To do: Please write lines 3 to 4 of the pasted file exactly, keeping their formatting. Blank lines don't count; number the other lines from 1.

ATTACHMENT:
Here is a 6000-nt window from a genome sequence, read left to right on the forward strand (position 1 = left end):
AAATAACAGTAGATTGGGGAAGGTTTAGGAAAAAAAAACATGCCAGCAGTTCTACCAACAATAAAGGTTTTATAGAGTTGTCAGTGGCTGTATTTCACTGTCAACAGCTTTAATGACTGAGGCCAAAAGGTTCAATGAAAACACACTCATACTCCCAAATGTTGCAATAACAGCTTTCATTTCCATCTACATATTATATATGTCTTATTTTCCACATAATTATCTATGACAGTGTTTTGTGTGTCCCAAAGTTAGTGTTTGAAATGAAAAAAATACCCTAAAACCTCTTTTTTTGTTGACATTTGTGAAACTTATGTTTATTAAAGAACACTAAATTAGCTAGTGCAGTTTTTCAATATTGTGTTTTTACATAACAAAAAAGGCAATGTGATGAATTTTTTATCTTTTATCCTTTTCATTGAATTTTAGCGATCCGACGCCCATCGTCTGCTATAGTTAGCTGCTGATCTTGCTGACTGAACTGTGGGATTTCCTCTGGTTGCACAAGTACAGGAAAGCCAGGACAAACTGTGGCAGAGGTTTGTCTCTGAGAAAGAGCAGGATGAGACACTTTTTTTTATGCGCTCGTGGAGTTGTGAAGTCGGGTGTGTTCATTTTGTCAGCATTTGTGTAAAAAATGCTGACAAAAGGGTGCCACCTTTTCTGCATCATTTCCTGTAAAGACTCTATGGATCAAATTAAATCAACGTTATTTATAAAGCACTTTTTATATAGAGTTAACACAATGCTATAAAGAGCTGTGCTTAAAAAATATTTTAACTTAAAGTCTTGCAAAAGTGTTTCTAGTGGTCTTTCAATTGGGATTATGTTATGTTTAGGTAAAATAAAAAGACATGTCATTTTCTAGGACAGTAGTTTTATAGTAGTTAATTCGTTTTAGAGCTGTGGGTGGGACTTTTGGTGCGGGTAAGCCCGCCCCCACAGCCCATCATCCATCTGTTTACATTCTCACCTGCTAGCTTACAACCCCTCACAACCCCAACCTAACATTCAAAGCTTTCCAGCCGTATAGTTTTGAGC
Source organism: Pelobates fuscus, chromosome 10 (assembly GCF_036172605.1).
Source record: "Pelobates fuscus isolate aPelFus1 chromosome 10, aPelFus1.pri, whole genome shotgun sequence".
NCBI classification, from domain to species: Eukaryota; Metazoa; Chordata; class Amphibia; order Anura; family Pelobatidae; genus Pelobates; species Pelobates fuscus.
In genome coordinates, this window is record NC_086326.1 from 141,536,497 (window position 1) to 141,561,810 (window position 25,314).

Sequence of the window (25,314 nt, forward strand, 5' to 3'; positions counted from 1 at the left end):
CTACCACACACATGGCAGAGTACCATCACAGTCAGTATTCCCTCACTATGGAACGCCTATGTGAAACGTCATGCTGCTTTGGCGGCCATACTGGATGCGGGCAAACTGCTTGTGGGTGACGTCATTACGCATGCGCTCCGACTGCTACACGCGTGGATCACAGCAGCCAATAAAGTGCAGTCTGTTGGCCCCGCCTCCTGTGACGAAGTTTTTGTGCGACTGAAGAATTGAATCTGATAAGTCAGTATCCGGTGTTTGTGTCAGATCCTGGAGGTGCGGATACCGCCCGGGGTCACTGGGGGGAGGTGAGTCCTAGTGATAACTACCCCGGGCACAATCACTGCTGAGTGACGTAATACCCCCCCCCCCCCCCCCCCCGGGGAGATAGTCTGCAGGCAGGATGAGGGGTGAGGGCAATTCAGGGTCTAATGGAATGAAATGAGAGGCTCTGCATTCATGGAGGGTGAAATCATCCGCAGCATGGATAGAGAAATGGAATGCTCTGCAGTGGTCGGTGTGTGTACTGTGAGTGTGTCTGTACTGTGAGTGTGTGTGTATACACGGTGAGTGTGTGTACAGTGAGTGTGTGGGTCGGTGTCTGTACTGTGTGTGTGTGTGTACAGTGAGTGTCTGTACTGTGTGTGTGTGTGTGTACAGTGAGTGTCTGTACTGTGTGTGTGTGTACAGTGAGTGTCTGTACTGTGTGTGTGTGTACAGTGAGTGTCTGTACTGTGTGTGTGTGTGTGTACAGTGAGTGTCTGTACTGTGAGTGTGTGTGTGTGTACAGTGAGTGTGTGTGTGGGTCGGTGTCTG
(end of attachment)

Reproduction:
Source organism: Pelobates fuscus, chromosome 10 (assembly GCF_036172605.1).
Source record: "Pelobates fuscus isolate aPelFus1 chromosome 10, aPelFus1.pri, whole genome shotgun sequence".